There were 19,032 households out of which 28.8% had children under the age of 18 living with them, 48.8% were married couples living together, 10.4% had a female householder with no husband present, and 37.3% were non-families. 31.9% of all households were made up of individuals and 12.6% had someone living alone who was 65 years of age or older. The average household size was 2.35 and the average family size was 2.97.
In the city, the age distribution of the population shows 24.0% under the age of 18, 9.2% from 18 to 24, 27.8% from 25 to 44, 23.6% from 45 to 64, and 15.4% who were 65 years of age or older. The median age was 38 years. For every 100 females, there were 91.5 males. For every 100 females age 18 and over, there were 88.9 males.
The median income for a household in the city was $47,970, and the median income for a family was $59,292. Males had a median income of $36,586 versus $24,711 for females. The per capita income for the city was $26,710. About 3.1% of families and 4.5% of the population were below the poverty line, including 9.1% of those under age 18 and 2.1% of those age 65 or over.
Through the Neighborhood Partnership Program, the City of Moline has established nine city-sponsored neighborhood associations and is working to form more. These associations assist their residents by organizing neighborhood clean-up days, participating in the crime watch program, planning social activities, and other activities.
Notable neighborhoods include Moline's downtown, now known as Moline Centre, which is a historic area bounded approximately by 12th and 34th Streets and the Mississippi River and 6th Avenue. The area is home to Moline's City Hall, its original, and now vacant, Carnegie-sponsored public library, and other civic institutions.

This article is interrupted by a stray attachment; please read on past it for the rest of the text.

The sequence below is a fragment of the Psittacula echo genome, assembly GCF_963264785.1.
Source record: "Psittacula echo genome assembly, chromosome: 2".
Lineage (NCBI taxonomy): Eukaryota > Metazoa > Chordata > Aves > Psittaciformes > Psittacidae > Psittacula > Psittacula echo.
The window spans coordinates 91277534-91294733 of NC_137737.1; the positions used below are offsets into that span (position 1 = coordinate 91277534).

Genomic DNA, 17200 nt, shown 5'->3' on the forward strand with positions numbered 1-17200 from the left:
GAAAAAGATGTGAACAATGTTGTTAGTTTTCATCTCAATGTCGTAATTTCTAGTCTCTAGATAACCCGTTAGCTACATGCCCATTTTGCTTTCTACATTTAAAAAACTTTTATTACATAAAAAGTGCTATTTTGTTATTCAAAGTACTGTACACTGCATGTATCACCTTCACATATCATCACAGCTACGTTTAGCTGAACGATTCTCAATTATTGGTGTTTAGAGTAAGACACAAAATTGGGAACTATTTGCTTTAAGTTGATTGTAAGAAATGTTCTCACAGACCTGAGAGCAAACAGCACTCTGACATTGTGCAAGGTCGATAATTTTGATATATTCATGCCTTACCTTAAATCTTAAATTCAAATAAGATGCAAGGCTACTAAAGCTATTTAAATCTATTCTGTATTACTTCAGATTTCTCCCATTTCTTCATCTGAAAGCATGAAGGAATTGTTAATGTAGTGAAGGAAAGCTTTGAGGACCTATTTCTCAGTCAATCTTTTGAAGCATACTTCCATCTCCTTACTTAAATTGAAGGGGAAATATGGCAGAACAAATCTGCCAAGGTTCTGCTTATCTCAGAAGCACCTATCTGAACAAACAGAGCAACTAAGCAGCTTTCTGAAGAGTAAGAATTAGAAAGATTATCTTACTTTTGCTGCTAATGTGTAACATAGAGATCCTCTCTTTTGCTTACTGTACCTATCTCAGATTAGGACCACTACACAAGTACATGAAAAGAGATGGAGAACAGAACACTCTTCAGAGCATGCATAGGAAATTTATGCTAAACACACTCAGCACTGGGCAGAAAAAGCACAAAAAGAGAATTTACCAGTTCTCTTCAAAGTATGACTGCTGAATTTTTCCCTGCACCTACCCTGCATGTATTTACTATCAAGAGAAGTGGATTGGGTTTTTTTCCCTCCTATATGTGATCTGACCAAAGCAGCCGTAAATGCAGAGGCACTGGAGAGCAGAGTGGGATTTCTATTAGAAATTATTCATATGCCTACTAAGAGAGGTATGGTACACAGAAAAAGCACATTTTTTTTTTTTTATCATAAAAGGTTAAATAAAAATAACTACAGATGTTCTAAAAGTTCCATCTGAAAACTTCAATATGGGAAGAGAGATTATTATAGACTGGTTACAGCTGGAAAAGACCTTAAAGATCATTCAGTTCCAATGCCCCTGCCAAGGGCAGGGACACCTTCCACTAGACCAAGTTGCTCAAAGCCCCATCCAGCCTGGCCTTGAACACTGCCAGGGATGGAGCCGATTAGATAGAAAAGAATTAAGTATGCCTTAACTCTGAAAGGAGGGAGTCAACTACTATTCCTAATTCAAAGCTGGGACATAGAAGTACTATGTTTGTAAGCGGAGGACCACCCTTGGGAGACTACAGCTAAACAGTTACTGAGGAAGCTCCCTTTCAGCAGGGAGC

Other neighborhoods include Floreciente, Olde Towne, Uptown, Overlook, Karsten's Park, Wharton (home to Wharton Field House which gives the neighborhood its name), Hamilton Heights, Wildwood, Prospect Park, Park Hill, Forest Hill, Highland, Villa Park, Green Acres, Molette, Rockview Estates, Homewood (home to the Playcrafter's Barn Theater), Heritage, Deerview, and Walton Hills.
The John Deere Pavilion at John Deere Commons contains exhibits celebrating the history of the agricultural implements industry in the Midwest and showcases a variety of past and present John Deere plows, tractors, combines, and other machinery. The LeClaire Hotel is the tallest building in Moline.
Moline is served by Moline School District No. 40, which serves the student-age populations of Moline and Coal Valley. The district educates approximately 7,500 students in twelve elementary schools, two middle schools (John Deere Middle School and Woodrow Wilson Middle School) and one high school (Moline High School).
Seton Catholic School serves the large Catholic population of Moline. It has the highest enrollment of any elementary and middle school in the Quad Cities as well as in the Catholic Diocese of Peoria. The school is supported by the Moline parishes of Sacred Heart, Christ the King, and St. Mary's.